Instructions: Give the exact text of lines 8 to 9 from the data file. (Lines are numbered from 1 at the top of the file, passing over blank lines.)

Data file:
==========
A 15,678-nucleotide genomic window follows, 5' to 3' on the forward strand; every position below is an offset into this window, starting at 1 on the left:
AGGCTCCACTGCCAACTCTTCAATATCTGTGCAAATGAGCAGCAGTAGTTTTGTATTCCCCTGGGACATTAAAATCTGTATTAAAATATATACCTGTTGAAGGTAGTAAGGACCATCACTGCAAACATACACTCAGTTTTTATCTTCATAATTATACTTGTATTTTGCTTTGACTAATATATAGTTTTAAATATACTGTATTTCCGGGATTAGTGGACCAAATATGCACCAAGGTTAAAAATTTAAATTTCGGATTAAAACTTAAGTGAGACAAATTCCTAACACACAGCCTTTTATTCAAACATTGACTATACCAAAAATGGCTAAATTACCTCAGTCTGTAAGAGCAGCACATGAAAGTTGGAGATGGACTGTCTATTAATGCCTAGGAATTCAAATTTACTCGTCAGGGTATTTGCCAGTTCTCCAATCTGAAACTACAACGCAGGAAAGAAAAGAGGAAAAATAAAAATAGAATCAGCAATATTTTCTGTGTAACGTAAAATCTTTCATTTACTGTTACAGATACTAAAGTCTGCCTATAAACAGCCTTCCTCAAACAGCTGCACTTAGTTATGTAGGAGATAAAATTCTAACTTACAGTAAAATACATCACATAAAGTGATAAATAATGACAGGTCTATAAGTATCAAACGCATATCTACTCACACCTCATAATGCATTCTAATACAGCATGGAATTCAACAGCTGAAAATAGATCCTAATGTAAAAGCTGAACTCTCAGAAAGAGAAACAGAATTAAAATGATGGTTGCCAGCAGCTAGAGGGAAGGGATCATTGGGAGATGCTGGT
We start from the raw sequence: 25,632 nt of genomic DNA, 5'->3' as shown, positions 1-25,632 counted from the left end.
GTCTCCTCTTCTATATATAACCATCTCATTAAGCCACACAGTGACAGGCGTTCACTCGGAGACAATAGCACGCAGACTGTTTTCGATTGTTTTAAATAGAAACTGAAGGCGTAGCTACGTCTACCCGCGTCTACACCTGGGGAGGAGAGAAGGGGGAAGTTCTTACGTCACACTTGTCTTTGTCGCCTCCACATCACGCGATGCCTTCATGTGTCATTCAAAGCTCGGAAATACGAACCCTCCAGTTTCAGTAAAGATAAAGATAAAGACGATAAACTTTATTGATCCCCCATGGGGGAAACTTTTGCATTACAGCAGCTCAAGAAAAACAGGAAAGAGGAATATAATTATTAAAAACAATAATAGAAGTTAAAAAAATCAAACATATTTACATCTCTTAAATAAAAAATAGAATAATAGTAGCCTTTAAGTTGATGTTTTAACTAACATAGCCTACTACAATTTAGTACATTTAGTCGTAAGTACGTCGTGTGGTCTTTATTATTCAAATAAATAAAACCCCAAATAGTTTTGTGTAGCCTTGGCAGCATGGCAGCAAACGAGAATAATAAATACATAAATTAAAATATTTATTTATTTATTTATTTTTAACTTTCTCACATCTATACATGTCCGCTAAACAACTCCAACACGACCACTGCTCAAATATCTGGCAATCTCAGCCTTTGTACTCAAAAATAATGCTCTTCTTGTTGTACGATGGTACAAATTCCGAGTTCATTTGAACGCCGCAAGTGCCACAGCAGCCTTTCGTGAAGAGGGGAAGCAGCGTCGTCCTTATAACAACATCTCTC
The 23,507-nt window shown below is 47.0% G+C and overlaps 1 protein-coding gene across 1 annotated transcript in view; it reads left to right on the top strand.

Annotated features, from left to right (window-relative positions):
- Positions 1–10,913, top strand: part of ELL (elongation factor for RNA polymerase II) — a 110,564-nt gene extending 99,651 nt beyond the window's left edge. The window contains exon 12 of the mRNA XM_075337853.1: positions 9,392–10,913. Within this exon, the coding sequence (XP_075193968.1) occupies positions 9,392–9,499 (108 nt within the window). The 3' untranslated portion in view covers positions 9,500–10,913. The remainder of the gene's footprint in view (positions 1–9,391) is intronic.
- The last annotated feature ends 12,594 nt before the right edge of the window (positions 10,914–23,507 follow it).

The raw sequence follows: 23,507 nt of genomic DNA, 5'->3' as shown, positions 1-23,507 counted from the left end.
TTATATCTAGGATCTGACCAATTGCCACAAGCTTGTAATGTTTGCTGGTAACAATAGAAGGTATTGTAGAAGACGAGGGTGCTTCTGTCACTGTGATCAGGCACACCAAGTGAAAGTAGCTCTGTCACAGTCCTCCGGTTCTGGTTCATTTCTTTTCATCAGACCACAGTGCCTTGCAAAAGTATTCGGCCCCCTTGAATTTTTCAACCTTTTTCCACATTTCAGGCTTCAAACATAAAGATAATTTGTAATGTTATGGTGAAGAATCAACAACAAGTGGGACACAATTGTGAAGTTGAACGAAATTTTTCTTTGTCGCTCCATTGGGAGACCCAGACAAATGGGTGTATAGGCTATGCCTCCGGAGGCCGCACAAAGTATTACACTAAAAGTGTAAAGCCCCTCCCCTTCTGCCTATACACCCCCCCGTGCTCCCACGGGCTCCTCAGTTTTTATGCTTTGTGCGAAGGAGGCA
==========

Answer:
- The last annotated feature ends 12,594 nt before the right edge of the window (positions 10,914–23,507 follow it).

The raw sequence follows: 23,507 nt of genomic DNA, 5'->3' as shown, positions 1-23,507 counted from the left end.